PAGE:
2006 Acura RSX Type-S review:

2006 Acura RSX Type-S

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MSRP: $20,325.00
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CNET Editors' Rating

The Good Efficient power production from i-VTEC engine; superior handling; decent sound system.

The Bad Occasional front-drive dartiness; lack of technology offerings; vestigial rear seats.

The Bottom Line The Acura RSX Type-S makes the most of its technologically advanced engine, but it lacks gadgetry in the cabin.

Visit manufacturer site for details.

6.4 Overall
  • Cabin tech 5.0
  • Performance tech 8.0
  • Design 6.0

2006 Acura RSX Type-S

Honda's latest intelligent i-VTEC system makes the engine in the 2006 Acura RSX Type-S feel as though it conjures power out of nowhere. With its ability to optimize many engine operations across a wide range of engine speeds, i-VTEC takes an otherwise pleasant car and makes it a treat to drive. This performance doesn't come at the cost of comfort, however, since the RSX Type-S retains the light controls, the supportive seating, and the good visibility of its predecessors.

The aggressive aspects of this sportiest RSX's exterior styling are not overdone, and the tasteful restraint continues inside, with de rigueur metallic accents among the quality materials. The details are well executed throughout, and while the RSX Type-S's entry-level status means a lack of gadgets, its tenure as a darling of the small-displacement tuner set ensures that performance will always come first. Given that the price of entry for the Type-S is just $23,845, few drivers will feel shortchanged.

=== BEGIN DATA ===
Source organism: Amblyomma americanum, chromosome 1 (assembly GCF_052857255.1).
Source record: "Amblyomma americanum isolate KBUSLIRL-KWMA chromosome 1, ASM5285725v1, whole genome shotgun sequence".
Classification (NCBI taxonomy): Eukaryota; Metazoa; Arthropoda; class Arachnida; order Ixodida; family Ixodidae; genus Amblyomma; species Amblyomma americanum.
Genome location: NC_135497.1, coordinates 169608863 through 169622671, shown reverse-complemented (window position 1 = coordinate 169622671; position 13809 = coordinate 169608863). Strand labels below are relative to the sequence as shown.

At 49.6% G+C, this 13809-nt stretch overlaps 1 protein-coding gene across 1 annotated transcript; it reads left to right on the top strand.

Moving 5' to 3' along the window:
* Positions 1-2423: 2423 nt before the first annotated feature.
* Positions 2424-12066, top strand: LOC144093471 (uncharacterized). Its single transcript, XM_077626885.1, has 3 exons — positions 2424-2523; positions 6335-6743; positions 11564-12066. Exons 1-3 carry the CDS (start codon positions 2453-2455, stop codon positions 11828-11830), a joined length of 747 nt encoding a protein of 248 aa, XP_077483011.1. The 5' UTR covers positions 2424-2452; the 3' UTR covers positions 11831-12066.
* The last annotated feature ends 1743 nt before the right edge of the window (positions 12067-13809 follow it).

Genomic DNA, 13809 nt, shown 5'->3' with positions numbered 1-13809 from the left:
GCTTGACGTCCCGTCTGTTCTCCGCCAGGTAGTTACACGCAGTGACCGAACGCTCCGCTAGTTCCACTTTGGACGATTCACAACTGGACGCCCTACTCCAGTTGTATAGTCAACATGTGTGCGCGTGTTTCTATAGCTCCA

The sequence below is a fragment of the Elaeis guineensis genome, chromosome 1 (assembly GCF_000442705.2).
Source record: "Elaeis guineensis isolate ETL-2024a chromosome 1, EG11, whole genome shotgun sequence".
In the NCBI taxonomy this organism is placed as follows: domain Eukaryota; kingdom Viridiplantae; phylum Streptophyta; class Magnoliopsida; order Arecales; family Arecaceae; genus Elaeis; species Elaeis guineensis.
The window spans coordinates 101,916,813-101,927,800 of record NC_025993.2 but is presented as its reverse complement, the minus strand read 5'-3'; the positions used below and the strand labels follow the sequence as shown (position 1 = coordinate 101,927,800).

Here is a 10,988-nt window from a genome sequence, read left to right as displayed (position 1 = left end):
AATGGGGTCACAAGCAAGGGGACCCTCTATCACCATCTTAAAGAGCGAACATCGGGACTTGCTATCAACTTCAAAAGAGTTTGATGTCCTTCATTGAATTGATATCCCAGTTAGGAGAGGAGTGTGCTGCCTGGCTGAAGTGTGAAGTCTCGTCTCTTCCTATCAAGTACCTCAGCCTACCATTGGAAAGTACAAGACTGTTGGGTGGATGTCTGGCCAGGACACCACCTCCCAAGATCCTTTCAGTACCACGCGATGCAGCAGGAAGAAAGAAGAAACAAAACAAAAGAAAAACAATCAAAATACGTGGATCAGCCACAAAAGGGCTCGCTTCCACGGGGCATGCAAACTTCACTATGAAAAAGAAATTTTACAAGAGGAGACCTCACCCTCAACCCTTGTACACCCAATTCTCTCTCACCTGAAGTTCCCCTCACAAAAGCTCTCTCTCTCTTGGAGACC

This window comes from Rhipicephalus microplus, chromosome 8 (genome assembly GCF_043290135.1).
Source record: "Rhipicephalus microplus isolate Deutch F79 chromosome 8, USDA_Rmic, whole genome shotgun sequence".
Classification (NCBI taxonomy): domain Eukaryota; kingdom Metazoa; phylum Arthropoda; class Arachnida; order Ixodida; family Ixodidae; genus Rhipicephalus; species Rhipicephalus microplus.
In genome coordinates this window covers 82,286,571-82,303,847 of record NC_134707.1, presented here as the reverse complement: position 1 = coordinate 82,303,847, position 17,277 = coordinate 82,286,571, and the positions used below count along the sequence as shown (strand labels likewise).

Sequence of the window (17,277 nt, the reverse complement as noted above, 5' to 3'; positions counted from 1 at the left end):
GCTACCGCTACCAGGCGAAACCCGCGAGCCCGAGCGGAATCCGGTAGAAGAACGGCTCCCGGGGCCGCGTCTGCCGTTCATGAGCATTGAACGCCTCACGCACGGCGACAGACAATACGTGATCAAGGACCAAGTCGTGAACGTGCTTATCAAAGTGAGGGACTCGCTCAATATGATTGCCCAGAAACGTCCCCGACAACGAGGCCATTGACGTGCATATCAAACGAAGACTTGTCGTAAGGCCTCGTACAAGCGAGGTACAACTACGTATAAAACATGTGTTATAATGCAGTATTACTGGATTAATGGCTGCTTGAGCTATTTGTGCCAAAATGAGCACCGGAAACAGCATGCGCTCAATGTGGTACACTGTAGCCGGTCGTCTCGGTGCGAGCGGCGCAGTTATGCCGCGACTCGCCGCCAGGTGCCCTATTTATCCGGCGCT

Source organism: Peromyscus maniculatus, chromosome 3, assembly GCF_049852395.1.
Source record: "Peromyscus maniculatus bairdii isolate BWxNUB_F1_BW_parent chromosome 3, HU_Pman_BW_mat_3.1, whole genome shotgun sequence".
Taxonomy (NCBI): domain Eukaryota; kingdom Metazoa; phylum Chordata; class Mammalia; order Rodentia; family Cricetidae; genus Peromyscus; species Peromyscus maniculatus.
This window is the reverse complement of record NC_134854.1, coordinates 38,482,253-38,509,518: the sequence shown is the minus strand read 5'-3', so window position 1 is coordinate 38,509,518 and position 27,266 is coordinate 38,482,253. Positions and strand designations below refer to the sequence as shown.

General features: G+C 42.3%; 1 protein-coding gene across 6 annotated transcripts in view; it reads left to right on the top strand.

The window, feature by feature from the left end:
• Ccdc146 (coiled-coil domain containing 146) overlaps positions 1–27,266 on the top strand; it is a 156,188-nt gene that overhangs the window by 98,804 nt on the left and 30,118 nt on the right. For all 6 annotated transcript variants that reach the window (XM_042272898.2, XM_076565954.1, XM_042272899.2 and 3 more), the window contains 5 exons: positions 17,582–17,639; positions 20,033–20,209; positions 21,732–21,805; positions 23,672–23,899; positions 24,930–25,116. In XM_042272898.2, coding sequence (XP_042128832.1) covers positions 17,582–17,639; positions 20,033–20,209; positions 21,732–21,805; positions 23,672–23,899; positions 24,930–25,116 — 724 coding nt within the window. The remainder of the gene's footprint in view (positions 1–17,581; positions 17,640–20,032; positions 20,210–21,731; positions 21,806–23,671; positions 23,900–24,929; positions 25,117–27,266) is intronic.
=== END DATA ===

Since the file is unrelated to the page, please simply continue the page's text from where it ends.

When you're sitting in the perforated-leather racing-style seats of the 2006 Acura RSX Type-S, there's little question as to the car's intended purpose. Clean black-on-white main gauges with zeroes in the six-o'clock position, a meaty leather-wrapped three-spoke steering wheel with inviting bulges on the rim, and an aluminum shift knob on the six-speed stick mark the RSX as a driver's car. The secondary controls are simple to operate, and the central area housing them cants toward the driver just enough for this welcome detail to be noticeable.

Sadly, the six-CD in-dash changer stereo mounted in the center console is notable only for its dated inclusion of a motorized player for something called a cassette tape. Its best use now would be for an MP3 player with a cassette adapter, since the stereo provides no auxiliary audio input. The mostly useless rear seats, which appear to be one of the few items carried over from the original 1986 Integra nearly intact, might make a nice delete option. The moonroof and cruise-control switches, also reminiscent of the first-generation Integra in their look and placement to the left of the steering column, can stay. The Type-S neatly packages its standard subwoofer in the center of the space-saver spare wheel.

This strange rectangular hole under the stereo display can accept a cassette adapter for an MP3 player.

Outside, the Acura projects a somewhat less provocative message, but it doesn't hide its sporting pretensions. Especially with the 17-inch alloys standard on the Type-S (16 inches on the base car), the RSX has an eager stance and a look of chunky muscularity. Acura has gradually rounded off the first-generation RSX/Integra's squared-off corners and sharp creases, but it maintains the suggestion of a wedge in the latest model by steadily raising the body-contour line front to rear. Body-colored rocker-panel inserts and a small rear spoiler provide further subtle but suggestive cues.

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